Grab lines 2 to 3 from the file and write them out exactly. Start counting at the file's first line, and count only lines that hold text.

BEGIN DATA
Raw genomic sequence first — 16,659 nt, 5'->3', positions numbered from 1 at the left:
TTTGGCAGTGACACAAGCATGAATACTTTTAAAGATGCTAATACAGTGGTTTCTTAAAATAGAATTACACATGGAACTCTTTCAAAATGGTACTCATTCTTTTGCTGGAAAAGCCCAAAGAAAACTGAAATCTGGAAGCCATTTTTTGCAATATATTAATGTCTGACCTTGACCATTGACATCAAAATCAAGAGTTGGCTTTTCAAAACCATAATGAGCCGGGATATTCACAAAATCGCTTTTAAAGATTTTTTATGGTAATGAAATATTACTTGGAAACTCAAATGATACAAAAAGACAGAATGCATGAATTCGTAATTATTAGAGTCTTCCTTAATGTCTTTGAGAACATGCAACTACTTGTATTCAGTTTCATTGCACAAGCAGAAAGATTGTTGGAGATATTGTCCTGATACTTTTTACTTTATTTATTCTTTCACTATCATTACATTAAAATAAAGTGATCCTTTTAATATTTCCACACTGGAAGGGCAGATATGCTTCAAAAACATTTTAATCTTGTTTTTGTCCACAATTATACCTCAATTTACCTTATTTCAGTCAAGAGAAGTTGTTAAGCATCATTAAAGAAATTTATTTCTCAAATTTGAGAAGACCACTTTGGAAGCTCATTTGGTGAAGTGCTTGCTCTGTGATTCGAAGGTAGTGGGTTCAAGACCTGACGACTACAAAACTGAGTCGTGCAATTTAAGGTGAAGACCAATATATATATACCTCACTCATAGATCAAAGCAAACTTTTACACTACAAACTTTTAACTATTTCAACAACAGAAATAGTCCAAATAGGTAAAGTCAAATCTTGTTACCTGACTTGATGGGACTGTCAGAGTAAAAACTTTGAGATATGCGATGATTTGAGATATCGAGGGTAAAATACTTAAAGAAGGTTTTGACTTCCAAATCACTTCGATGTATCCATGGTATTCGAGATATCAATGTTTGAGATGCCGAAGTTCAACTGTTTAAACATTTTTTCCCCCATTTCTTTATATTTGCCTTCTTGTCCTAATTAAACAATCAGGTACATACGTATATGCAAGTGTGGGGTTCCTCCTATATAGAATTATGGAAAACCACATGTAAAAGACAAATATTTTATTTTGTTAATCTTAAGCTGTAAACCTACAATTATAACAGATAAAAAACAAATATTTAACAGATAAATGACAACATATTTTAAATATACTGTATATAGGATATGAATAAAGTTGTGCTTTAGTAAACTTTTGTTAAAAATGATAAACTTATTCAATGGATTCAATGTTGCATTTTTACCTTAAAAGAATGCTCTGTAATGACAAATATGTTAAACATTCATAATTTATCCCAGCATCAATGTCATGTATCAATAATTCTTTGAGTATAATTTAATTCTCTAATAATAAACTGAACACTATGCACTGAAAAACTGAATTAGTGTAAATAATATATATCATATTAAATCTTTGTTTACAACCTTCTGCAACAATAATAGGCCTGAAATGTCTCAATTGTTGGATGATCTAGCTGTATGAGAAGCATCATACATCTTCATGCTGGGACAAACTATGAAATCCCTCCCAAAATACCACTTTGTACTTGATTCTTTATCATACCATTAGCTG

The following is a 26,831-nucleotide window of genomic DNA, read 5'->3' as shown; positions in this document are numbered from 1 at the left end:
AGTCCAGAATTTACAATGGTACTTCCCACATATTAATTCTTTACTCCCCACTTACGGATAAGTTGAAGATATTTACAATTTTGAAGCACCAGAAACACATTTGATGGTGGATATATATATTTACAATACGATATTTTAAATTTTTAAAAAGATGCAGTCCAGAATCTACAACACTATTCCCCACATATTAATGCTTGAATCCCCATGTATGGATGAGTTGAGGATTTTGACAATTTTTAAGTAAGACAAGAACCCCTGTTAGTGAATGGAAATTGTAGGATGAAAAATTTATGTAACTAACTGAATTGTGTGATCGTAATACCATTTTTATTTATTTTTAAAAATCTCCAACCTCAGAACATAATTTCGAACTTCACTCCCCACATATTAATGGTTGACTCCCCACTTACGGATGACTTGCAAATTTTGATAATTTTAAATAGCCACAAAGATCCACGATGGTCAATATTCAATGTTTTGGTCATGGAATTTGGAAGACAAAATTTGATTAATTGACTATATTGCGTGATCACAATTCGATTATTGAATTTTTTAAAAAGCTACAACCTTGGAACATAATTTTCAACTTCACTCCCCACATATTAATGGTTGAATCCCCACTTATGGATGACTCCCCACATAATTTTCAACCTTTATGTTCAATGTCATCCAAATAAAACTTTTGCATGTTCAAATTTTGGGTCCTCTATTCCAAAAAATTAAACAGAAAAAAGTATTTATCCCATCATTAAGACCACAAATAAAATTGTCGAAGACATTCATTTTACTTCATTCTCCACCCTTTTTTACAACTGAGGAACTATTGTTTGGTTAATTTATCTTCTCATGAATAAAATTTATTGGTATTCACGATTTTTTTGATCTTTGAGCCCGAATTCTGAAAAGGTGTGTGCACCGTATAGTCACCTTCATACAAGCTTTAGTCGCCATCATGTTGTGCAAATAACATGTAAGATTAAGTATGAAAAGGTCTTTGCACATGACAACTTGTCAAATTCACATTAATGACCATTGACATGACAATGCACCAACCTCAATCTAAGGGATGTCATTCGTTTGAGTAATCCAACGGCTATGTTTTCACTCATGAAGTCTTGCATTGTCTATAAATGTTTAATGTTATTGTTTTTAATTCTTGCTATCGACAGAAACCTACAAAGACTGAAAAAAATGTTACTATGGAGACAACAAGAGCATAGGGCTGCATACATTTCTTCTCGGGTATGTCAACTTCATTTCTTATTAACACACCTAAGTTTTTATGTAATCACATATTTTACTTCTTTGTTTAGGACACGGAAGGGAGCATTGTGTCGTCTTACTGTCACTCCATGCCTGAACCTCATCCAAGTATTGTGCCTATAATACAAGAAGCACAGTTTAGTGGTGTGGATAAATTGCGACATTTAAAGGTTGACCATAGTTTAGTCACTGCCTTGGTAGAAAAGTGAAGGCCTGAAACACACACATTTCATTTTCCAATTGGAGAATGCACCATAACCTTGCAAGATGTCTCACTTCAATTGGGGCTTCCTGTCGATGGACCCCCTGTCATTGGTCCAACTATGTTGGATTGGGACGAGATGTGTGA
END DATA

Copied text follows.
TTTGGCAGTGACACAAGCATGAATACTTTTAAAGATGCTAATACAGTGGTTTCTTAAAATAGAATTACACATGGAACTCTTTCAAAATGGTACTCATTCTTTTGCTGGAAAAGCCCAAAGAAAACTGAAATCTGGAAGCCATTTTTTGCAATATATTAATGTCTGACCTTGACCATTGACATCAAAATCAAGAGTTGGCTTTTCAAAACCATAATGAGCCGGGATATTCACAAAATCGCTTTTAAAGATTTTTTATGGTAATGAAATATTACTTGGAAACTCAAATGATACAAAAAGACAGAATGCATGAATTCGTAATTATTAGAGTCTTCCTTAATGTCTTTGAGAACATGCAACTACTTGTATTCAGTTTCATTGCACAAGCAGAAAGATTGTTGGAGATATTGTCCTGATACTTTTTACTTTATTTATTCTTTCACTATCATTACATTAAAATAAAGTGATCCTTTTAATATTTCCACACTGGAAGGGCAGATATGCTTCAAAAACATTTTAATCTTGTTTTTGTCCACAATTATACCTCAATTTACCTTATTTCAGTCAAGAGAAGTTGTTAAGCATCATTAAAGAAATTTATTTCTCAAATTTGAGAAGACCACTTTGGAAGCTCATTTGGTGAAGTGCTTGCTCTGTGATTCGAAGGTAGTGGGTTCAAGACCTGACGACTACAAAACTGAGTCGTGCAATTTAAGGTGAAGACCAATATATATATACCTCACTCATAGATCAAAGCAAACTTTTACACTACAAACTTTTAACTATTTCAACAACAGAAATAGTCCAAATAGGTAAAGTCAAATCTTGTTACCTGACTTGATGGGACTGTCAGAGTAAAAACTTTGAGATATGCGATGATTTGAGATATCGAGGGTAAAATACTTAAAGAAGGTTTTGACTTCCAAATCACTTCGATGTATCCATGGTATTCGAGATATCAATGTTTGAGATGCCGAAGTTCAACTGTTTAAACATTTTTTCCCCCATTTCTTTATATTTGCCTTCTTGTCCTAATTAAACAATCAGGTACATACGTATATGCAAGTGTGGGGTTCCTCCTATATAGAATTATGGAAAACCACATGTAAAAGACAAATATTTTATTTTGTTAATCTTAAGCTGTAAACCTACAATTATAACAGATAAAAAACAAATATTTAACAGATAAATGACAACATATTTTAAATATACTGTATATAGGATATGAATAAAGTTGTGCTTTAGTAAACTTTTGTTAAAAATGATAAACTTATTCAATGGATTCAATGTTGCATTTTTACCTTAAAAGAATGCTCTGTAATGACAAATATGTTAAACATTCATAATTTATCCCAGCATCAATGTCATGTATCAATAATTCTTTGAGTATAATTTAATTCTCTAATAATAAACTGAACACTATGCACTGAAAAACTGAATTAGTGTAAATAATATATATCATATTAAATCTTTGTTTACAACCTTCTGCAACAATAATAGGCCTGAAATGTCTCAATTGTTGGATGATCTAGCTGTATGAGAAGCATCATACATCTTCATGCTGGGACAAACTATGAAATCCCTCCCAAAATACCACTTTGTACTTGATTCTTTATCATACCATTAGCTG

The following is a 26,831-nucleotide window of genomic DNA, read 5'->3' as shown; positions in this document are numbered from 1 at the left end: